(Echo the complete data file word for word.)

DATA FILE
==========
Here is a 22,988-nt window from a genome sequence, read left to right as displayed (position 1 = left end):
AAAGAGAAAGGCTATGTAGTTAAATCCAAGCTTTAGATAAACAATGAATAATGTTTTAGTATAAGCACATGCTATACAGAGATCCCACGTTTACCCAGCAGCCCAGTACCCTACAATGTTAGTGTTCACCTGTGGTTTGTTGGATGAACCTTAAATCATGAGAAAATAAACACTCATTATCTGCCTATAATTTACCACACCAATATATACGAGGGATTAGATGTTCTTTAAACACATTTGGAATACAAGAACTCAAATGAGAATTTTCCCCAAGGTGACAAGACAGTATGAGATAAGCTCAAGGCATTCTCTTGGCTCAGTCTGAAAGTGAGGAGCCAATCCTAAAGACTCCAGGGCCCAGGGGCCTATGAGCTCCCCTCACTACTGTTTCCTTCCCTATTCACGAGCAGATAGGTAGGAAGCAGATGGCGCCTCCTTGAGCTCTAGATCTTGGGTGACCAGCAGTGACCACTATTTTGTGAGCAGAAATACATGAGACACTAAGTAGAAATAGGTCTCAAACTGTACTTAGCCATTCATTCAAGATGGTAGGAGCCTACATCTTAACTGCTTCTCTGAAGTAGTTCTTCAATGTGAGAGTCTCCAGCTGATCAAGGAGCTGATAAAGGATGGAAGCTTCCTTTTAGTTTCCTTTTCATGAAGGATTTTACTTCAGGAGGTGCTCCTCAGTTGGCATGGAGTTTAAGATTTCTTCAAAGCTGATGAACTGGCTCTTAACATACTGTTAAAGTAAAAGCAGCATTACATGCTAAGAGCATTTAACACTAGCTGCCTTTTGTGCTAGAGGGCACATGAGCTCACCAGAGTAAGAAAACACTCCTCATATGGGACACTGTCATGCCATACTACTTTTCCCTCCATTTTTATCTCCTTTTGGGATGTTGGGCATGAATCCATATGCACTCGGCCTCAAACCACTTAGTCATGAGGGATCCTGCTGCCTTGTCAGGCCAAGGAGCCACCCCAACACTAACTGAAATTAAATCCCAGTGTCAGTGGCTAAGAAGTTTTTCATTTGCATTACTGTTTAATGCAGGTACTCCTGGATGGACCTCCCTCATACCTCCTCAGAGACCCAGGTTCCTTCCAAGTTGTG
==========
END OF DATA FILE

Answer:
Here is a 22,988-nt window from a genome sequence, read left to right as displayed (position 1 = left end):
AAAGAGAAAGGCTATGTAGTTAAATCCAAGCTTTAGATAAACAATGAATAATGTTTTAGTATAAGCACATGCTATACAGAGATCCCACGTTTACCCAGCAGCCCAGTACCCTACAATGTTAGTGTTCACCTGTGGTTTGTTGGATGAACCTTAAATCATGAGAAAATAAACACTCATTATCTGCCTATAATTTACCACACCAATATATACGAGGGATTAGATGTTCTTTAAACACATTTGGAATACAAGAACTCAAATGAGAATTTTCCCCAAGGTGACAAGACAGTATGAGATAAGCTCAAGGCATTCTCTTGGCTCAGTCTGAAAGTGAGGAGCCAATCCTAAAGACTCCAGGGCCCAGGGGCCTATGAGCTCCCCTCACTACTGTTTCCTTCCCTATTCACGAGCAGATAGGTAGGAAGCAGATGGCGCCTCCTTGAGCTCTAGATCTTGGGTGACCAGCAGTGACCACTATTTTGTGAGCAGAAATACATGAGACACTAAGTAGAAATAGGTCTCAAACTGTACTTAGCCATTCATTCAAGATGGTAGGAGCCTACATCTTAACTGCTTCTCTGAAGTAGTTCTTCAATGTGAGAGTCTCCAGCTGATCAAGGAGCTGATAAAGGATGGAAGCTTCCTTTTAGTTTCCTTTTCATGAAGGATTTTACTTCAGGAGGTGCTCCTCAGTTGGCATGGAGTTTAAGATTTCTTCAAAGCTGATGAACTGGCTCTTAACATACTGTTAAAGTAAAAGCAGCATTACATGCTAAGAGCATTTAACACTAGCTGCCTTTTGTGCTAGAGGGCACATGAGCTCACCAGAGTAAGAAAACACTCCTCATATGGGACACTGTCATGCCATACTACTTTTCCCTCCATTTTTATCTCCTTTTGGGATGTTGGGCATGAATCCATATGCACTCGGCCTCAAACCACTTAGTCATGAGGGATCCTGCTGCCTTGTCAGGCCAAGGAGCCACCCCAACACTAACTGAAATTAAATCCCAGTGTCAGTGGCTAAGAAGTTTTTCATTTGCATTACTGTTTAATGCAGGTACTCCTGGATGGACCTCCCTCATACCTCCTCAGAGACCCAGGTTCCTTCCAAGTTGTG